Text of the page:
Here’s A Perplexing Pothole Press Release Pundown

At the end of last week, the communications team for the Chicago Department of Transportation was tasked with making citizens aware of the campaign to report potholes in need of repair. Getting people to care about and be proactive potholes is not always easy, and although it is important to make those who can fix the potholes aware of the problem, it’s not always the most fun or engaging topic to write about. So the PR person for CDOT did what any normal communications professional needing to spice up a topic would do: ride the heels of a more popular Chicago event (Lollapalooza, whose lineup had just been announced) and lay on the band name puns as thick as possible. The result? The most ridiculous press release we’ve seen in a while.

"Tired of Drivin ‘N Cryin’ in Traffic over the Minor Threat of potholes in the Pavement?  Ready to see nothing but The White Stripes on the roadway and not worry about The Cars swerving to avoid potholes?

This weekend, if you are motorist or a Motörhead, participate in the first-ever “Potholepalooza,”  the Chicago Department of Transportation’s (CDOT) call to Chicagoans to report as many street potholes as possible.  Then watch the show next week as CDOT has The Cure for your Moody Blues and fills all of the potholes reported from Friday, April 5 through Sunday April 6 so that your car doesn’t do the Harlem Shake and give you Divine Fits."

Wow. As a lover of bad wordplay, this is a goldmine. But I feel like by working with mostly only band names, even if there are some truly masterful stretches ("Men At Work gave Blood, Sweat and Tears"), the writer really missed out on some quality references. Like, you’re really going to do a music reference-packed press release about potholes and not include a nod to De La Soul’s classic, "Potholes In My Lawn?" Or maybe the writer knew that’s what people who pay too much attention to things like this were expecting and decided to deviate.

Maybe this could become a series for CDOT. Maybe the next one will be all covert references to the raunchiest tracks in the writer’s iTunes catalog. "When you’re on the road and feel a little ‘Bump ‘n’ Grind’ in your tires, be sure to let us know." "Be careful with potholes, or whiplash may have you screaming ‘My Neck, My Back!’" It would certainly get people talking about the important issue of local infrastructure.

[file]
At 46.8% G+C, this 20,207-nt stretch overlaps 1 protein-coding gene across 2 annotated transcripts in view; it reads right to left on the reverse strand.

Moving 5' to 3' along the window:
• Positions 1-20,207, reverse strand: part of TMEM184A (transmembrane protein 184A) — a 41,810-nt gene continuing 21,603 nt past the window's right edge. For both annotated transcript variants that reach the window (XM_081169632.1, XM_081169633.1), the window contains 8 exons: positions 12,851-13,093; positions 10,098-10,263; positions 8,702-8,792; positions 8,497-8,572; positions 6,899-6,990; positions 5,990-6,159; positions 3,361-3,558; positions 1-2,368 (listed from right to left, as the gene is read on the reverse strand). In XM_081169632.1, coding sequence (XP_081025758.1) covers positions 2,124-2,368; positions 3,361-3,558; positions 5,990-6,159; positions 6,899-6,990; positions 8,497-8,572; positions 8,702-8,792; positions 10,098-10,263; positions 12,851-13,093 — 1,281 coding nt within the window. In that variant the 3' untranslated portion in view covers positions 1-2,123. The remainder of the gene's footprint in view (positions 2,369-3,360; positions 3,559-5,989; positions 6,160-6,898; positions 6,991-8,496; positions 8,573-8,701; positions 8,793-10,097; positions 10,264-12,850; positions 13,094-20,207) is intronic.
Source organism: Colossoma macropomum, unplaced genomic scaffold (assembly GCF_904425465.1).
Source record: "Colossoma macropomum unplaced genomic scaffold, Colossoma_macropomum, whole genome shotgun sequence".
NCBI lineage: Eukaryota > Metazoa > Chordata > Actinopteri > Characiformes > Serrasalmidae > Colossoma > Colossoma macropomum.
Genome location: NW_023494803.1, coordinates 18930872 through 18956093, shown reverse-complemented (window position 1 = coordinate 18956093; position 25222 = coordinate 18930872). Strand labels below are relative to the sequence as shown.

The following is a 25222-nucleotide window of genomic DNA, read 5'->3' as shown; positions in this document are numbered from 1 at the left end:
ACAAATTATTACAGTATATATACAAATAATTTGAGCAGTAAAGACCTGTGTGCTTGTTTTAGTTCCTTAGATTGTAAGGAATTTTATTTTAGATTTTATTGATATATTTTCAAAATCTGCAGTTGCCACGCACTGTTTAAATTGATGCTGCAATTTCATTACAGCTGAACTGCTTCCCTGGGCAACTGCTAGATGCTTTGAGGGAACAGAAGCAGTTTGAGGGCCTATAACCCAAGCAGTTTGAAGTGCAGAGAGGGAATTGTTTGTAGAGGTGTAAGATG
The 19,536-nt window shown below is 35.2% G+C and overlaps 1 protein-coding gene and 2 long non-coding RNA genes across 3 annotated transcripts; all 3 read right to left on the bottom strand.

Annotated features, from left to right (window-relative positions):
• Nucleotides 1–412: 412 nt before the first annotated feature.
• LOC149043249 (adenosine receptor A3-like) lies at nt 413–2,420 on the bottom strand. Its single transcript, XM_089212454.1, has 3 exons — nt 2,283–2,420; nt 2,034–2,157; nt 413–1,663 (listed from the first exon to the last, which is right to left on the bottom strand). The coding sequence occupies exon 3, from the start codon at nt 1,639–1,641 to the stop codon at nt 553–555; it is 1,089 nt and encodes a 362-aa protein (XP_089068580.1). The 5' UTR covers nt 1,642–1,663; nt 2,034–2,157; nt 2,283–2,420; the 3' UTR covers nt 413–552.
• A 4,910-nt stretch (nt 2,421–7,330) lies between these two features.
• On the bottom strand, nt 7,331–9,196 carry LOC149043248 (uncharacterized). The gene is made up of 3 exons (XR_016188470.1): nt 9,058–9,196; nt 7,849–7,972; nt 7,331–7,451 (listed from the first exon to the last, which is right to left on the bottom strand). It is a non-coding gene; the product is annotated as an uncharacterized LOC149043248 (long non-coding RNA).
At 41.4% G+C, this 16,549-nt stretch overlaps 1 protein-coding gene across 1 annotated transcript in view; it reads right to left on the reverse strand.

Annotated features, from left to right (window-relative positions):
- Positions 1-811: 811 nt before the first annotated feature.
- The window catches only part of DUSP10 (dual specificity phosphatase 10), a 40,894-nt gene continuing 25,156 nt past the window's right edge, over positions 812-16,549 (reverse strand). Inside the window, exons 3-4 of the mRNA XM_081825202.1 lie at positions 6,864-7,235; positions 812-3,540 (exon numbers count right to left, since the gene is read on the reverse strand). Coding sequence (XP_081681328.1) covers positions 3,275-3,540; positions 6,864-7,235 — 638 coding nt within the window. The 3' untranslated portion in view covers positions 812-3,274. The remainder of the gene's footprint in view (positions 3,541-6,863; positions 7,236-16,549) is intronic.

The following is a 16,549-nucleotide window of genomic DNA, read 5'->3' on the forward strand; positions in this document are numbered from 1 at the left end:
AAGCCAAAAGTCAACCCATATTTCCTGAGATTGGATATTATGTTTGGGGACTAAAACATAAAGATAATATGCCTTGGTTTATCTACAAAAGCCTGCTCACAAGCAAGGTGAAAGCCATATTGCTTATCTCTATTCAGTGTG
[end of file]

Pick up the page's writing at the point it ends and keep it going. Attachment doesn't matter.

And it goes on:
Danny Masterson Thinks Scientology is “Fucking Awesome”

That 70’s Show ([sic], by the way—how am I just noticing that?) star Danny Masterson has a new sit-com on TBS called Men at Work. It doesn’t look very good. But, ya know, most new sitcoms don’t. (I mean, was That 70’s Show any good?) But who cares about that stuff? Masterson is a Scientologist, so wouldn’t we rather just hear him talk about that for a bit?

In an interview with Vulture about Men at Work (sadly, his show, not the band), the inevitable happens: the interviewer mentions Scientology, specifically regarding Paul Haggis, the Oscar-winning screenwriter who publicly disassociated himself with the religious group

Do you ever read what people write about Scientology? Someone recently sent me that New Yorker story about Paul Haggis from last year.
I met Paul twice. He was never nice to me. I’d heard about the story from other people, but I was never impressed with his vibe in the first place. So whether he used to study Scientology and has now decided not to, it’s like, “Who cares?” Plenty of people are raised Catholic and then aren’t Catholic anymore, like any religion.

People are interested, I guess.
It’s weird. I guess people want us to entertain and not give our opinion, but we can’t stop ourselves because we do interviews where people ask for our opinions. I generally will answer any question about anything. I’m not like, “Don’t ask about my penis!” In terms of Paul, I don’t know him, I didn’t like meeting him the times I met him, then I heard he shit all over something I know is fucking awesome. How can you get mad at somebody for wanting to study something they enjoy?

I mean, it’s a ballsy move on the interviewer’s part (who admitted that he didn’t like the Men at Work pilot), but Masterson’s reaction was kind of priceless. You know what isn’t fucking awesome? The fact that no one has recently asked Danny Masterson about his penis. Come on, reporters: step it up.

Update: As it turns out, the title card for That ’70s Show has the correct grammar; the Vulture post, however, uses the incorrect version as seen above.